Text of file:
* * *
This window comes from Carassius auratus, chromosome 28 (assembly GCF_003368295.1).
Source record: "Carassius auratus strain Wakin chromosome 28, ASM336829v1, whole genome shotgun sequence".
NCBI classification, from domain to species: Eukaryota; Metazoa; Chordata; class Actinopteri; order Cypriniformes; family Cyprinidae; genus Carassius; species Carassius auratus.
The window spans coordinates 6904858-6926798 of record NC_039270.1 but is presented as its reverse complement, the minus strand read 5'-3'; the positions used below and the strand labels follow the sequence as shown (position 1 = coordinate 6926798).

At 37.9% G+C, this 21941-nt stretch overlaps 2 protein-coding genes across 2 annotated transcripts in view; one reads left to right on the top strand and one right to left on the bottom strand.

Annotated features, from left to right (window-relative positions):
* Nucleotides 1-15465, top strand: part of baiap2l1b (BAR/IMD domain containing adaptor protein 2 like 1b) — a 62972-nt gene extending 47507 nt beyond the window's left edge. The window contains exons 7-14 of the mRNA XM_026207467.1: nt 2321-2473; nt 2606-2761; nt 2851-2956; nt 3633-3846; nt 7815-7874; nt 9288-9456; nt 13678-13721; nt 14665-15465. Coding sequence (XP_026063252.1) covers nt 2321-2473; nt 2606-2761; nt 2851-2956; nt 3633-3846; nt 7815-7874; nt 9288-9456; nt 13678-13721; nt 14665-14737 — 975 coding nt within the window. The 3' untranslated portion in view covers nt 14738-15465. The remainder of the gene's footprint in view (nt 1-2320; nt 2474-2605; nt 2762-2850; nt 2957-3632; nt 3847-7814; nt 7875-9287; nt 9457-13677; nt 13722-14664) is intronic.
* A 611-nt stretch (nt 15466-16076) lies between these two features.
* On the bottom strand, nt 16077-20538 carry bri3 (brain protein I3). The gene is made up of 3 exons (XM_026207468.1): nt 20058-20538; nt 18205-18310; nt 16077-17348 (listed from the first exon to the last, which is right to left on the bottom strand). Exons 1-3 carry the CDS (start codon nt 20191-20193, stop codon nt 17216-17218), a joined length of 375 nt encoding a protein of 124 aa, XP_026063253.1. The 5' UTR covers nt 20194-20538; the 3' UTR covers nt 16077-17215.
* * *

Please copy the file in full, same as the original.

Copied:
This window comes from Carassius auratus, chromosome 28 (assembly GCF_003368295.1).
Source record: "Carassius auratus strain Wakin chromosome 28, ASM336829v1, whole genome shotgun sequence".
NCBI classification, from domain to species: Eukaryota; Metazoa; Chordata; class Actinopteri; order Cypriniformes; family Cyprinidae; genus Carassius; species Carassius auratus.
The window spans coordinates 6904858-6926798 of record NC_039270.1 but is presented as its reverse complement, the minus strand read 5'-3'; the positions used below and the strand labels follow the sequence as shown (position 1 = coordinate 6926798).

At 37.9% G+C, this 21941-nt stretch overlaps 2 protein-coding genes across 2 annotated transcripts in view; one reads left to right on the top strand and one right to left on the bottom strand.

Annotated features, from left to right (window-relative positions):
* Nucleotides 1-15465, top strand: part of baiap2l1b (BAR/IMD domain containing adaptor protein 2 like 1b) — a 62972-nt gene extending 47507 nt beyond the window's left edge. The window contains exons 7-14 of the mRNA XM_026207467.1: nt 2321-2473; nt 2606-2761; nt 2851-2956; nt 3633-3846; nt 7815-7874; nt 9288-9456; nt 13678-13721; nt 14665-15465. Coding sequence (XP_026063252.1) covers nt 2321-2473; nt 2606-2761; nt 2851-2956; nt 3633-3846; nt 7815-7874; nt 9288-9456; nt 13678-13721; nt 14665-14737 — 975 coding nt within the window. The 3' untranslated portion in view covers nt 14738-15465. The remainder of the gene's footprint in view (nt 1-2320; nt 2474-2605; nt 2762-2850; nt 2957-3632; nt 3847-7814; nt 7875-9287; nt 9457-13677; nt 13722-14664) is intronic.
* A 611-nt stretch (nt 15466-16076) lies between these two features.
* On the bottom strand, nt 16077-20538 carry bri3 (brain protein I3). The gene is made up of 3 exons (XM_026207468.1): nt 20058-20538; nt 18205-18310; nt 16077-17348 (listed from the first exon to the last, which is right to left on the bottom strand). Exons 1-3 carry the CDS (start codon nt 20191-20193, stop codon nt 17216-17218), a joined length of 375 nt encoding a protein of 124 aa, XP_026063253.1. The 5' UTR covers nt 20194-20538; the 3' UTR covers nt 16077-17215.